Thinking Aloud: The Darius Index, Chad

Apr. 20, 2014 by Darius 

[A month ago I introduced the Darius Index, which aims to measure the discrepancy between a country’s wealth – as measured by GDP per capita – and what that country does with the money – as measured by the UN’s Human Development Index.  See]

This week we’ll check out the #6 country on the list, Chad.

Many of the dynamics of Chad’s place on the list are similar to those of other countries previously discussed.  But while Botswana and South Africa, for instance, have good per capita GDP but only decent human development, Chad has a very low per capita GDP and atrocious human development.

Most of Chad’s economy comes from oil, but Chad’s oil is relatively recent: exploitation only began in 2003.  Like Gabon and Equatorial Guinea, most of Chad’s oil money never reaches the people.  Instead, it is siphoned off by government corruption.  Chad’s ranks a rather miserable 163 out of 177 countries on Transparency International’s corruption index.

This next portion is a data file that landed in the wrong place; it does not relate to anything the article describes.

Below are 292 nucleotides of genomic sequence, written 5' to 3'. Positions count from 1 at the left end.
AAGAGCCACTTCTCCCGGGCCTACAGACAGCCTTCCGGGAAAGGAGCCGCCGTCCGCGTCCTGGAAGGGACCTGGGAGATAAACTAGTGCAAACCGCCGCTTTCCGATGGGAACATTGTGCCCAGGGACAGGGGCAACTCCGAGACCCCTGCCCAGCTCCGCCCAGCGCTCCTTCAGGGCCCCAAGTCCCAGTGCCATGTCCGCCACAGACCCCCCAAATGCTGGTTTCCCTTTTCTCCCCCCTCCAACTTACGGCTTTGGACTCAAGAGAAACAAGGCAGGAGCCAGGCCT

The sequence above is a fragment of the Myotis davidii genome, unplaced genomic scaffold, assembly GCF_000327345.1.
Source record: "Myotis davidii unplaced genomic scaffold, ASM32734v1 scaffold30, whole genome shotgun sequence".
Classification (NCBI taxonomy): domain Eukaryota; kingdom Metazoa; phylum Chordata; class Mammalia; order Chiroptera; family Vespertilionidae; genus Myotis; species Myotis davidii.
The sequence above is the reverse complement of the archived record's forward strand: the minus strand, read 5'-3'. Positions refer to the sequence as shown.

Chad has an additional hobble to human development not shared by other countries on the Darius Index, though: geography.  Chad is a landlocked country in the middle of the Sahara Desert.  Even with appropriate governance and funding, human development in Chad is going to be very difficult indeed.

It’s possible that oil money will make a difference to Chad’s people over time, but given Chad’s corruption, authoritarianism, and geography, don’t expect a big change any time soon.

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